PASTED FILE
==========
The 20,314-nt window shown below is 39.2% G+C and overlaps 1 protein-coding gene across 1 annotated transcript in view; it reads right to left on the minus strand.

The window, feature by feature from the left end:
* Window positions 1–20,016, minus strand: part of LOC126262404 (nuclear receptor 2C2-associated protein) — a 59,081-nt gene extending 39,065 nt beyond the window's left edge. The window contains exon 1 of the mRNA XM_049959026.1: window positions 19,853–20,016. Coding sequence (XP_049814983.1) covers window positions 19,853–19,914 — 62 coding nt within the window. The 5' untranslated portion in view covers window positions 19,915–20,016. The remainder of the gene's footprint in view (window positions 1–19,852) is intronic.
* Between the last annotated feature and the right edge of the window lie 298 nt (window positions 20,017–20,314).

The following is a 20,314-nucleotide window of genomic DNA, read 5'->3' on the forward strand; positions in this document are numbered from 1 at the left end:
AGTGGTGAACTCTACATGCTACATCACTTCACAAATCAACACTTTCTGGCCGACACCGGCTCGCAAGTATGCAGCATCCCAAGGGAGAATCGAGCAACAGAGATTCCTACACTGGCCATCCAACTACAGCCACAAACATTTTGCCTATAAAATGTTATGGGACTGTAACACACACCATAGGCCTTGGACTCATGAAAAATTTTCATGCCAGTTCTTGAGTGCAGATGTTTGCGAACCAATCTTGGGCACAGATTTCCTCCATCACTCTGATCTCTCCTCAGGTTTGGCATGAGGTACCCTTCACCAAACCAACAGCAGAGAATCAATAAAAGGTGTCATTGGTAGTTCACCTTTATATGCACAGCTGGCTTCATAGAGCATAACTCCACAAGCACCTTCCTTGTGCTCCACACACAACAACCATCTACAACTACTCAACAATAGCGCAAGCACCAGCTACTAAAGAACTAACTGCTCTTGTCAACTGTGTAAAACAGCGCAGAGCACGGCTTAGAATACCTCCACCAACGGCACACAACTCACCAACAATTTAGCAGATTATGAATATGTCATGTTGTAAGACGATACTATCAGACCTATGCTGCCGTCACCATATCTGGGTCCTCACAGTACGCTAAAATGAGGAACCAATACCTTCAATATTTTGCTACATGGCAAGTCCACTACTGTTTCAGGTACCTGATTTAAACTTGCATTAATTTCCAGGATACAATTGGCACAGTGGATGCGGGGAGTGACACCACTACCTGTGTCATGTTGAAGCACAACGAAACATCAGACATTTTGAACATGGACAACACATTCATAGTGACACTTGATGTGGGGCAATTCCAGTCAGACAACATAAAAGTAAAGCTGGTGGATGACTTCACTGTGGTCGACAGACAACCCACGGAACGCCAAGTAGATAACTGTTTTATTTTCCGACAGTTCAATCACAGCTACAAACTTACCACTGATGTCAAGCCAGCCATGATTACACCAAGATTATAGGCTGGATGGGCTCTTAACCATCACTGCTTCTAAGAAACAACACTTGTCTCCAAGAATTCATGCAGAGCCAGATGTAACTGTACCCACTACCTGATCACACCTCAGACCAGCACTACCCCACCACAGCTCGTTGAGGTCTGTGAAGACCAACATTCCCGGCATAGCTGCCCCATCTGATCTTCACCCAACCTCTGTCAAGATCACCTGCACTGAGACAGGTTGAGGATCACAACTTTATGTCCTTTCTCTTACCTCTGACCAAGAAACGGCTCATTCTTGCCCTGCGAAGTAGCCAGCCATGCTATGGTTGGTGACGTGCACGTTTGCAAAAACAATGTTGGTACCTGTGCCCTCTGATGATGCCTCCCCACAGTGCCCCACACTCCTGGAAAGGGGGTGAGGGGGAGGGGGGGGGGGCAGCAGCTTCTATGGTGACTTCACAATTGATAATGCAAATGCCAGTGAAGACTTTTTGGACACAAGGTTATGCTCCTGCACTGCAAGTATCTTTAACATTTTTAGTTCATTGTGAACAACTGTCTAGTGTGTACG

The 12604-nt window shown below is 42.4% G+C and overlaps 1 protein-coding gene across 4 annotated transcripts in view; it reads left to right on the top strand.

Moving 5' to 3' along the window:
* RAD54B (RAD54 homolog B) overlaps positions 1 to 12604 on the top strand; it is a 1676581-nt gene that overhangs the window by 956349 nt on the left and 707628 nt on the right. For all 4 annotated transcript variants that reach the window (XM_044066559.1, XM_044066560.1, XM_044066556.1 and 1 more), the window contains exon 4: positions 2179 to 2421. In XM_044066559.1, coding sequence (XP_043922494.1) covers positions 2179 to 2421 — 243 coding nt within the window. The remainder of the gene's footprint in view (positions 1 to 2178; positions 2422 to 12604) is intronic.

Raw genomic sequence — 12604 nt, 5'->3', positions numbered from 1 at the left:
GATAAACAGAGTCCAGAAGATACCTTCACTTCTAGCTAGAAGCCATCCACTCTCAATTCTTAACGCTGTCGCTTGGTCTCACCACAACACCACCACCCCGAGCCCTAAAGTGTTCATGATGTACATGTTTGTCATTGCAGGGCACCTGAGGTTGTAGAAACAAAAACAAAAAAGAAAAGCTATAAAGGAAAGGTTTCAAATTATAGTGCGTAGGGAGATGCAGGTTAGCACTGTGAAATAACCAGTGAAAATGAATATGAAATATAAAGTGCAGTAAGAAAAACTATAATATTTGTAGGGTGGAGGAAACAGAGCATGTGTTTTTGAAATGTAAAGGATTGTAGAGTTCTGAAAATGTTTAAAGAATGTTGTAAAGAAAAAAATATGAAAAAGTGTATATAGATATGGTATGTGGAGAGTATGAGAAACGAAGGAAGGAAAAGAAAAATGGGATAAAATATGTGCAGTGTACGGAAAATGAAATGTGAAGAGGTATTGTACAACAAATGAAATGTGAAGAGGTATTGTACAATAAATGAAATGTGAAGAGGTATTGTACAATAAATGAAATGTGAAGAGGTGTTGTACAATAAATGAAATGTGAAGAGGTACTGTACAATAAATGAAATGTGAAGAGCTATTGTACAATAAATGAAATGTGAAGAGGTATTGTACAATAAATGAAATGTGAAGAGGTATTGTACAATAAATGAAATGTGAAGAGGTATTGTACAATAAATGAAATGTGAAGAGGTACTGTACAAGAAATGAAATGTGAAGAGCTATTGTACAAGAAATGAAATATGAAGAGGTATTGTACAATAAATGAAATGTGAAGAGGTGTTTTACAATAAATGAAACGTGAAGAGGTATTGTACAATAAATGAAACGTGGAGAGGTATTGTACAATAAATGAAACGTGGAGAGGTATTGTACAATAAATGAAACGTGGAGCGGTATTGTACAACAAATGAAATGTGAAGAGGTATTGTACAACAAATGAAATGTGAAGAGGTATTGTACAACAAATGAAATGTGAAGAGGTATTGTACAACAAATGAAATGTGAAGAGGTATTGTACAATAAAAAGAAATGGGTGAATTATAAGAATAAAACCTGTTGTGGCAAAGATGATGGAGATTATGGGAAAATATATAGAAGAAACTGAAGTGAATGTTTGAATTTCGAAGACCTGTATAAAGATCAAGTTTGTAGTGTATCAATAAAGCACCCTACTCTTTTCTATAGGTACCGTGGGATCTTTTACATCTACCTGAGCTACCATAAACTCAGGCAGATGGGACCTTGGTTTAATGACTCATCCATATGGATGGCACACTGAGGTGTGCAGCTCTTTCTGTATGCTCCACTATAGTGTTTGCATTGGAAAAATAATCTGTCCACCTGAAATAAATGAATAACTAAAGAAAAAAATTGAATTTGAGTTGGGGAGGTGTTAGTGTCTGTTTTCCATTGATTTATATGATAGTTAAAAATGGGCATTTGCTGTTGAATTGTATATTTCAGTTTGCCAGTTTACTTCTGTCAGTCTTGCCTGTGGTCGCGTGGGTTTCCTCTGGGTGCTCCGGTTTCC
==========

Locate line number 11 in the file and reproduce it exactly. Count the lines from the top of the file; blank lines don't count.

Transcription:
GATAAACAGAGTCCAGAAGATACCTTCACTTCTAGCTAGAAGCCATCCACTCTCAATTCTTAACGCTGTCGCTTGGTCTCACCACAACACCACCACCCCGAGCCCTAAAGTGTTCATGATGTACATGTTTGTCATTGCAGGGCACCTGAGGTTGTAGAAACAAAAACAAAAAAGAAAAGCTATAAAGGAAAGGTTTCAAATTATAGTGCGTAGGGAGATGCAGGTTAGCACTGTGAAATAACCAGTGAAAATGAATATGAAATATAAAGTGCAGTAAGAAAAACTATAATATTTGTAGGGTGGAGGAAACAGAGCATGTGTTTTTGAAATGTAAAGGATTGTAGAGTTCTGAAAATGTTTAAAGAATGTTGTAAAGAAAAAAATATGAAAAAGTGTATATAGATATGGTATGTGGAGAGTATGAGAAACGAAGGAAGGAAAAGAAAAATGGGATAAAATATGTGCAGTGTACGGAAAATGAAATGTGAAGAGGTATTGTACAACAAATGAAATGTGAAGAGGTATTGTACAATAAATGAAATGTGAAGAGGTATTGTACAATAAATGAAATGTGAAGAGGTGTTGTACAATAAATGAAATGTGAAGAGGTACTGTACAATAAATGAAATGTGAAGAGCTATTGTACAATAAATGAAATGTGAAGAGGTATTGTACAATAAATGAAATGTGAAGAGGTATTGTACAATAAATGAAATGTGAAGAGGTATTGTACAATAAATGAAATGTGAAGAGGTACTGTACAAGAAATGAAATGTGAAGAGCTATTGTACAAGAAATGAAATATGAAGAGGTATTGTACAATAAATGAAATGTGAAGAGGTGTTTTACAATAAATGAAACGTGAAGAGGTATTGTACAATAAATGAAACGTGGAGAGGTATTGTACAATAAATGAAACGTGGAGAGGTATTGTACAATAAATGAAACGTGGAGCGGTATTGTACAACAAATGAAATGTGAAGAGGTATTGTACAACAAATGAAATGTGAAGAGGTATTGTACAACAAATGAAATGTGAAGAGGTATTGTACAACAAATGAAATGTGAAGAGGTATTGTACAATAAAAAGAAATGGGTGAATTATAAGAATAAAACCTGTTGTGGCAAAGATGATGGAGATTATGGGAAAATATATAGAAGAAACTGAAGTGAATGTTTGAATTTCGAAGACCTGTATAAAGATCAAGTTTGTAGTGTATCAATAAAGCACCCTACTCTTTTCTATAGGTACCGTGGGATCTTTTACATCTACCTGAGCTACCATAAACTCAGGCAGATGGGACCTTGGTTTAATGACTCATCCATATGGATGGCACACTGAGGTGTGCAGCTCTTTCTGTATGCTCCACTATAGTGTTTGCATTGGAAAAATAATCTGTCCACCTGAAATAAATGAATAACTAAAGAAAAAAATTGAATTTGAGTTGGGGAGGTGTTAGTGTCTGTTTTCCATTGATTTATATGATAGTTAAAAATGGGCATTTGCTGTTGAATTGTATATTTCAGTTTGCCAGTTTACTTCTGTCAGTCTTGCCTGTGGTCGCGTGGGTTTCCTCTGGGTGCTCCGGTTTCC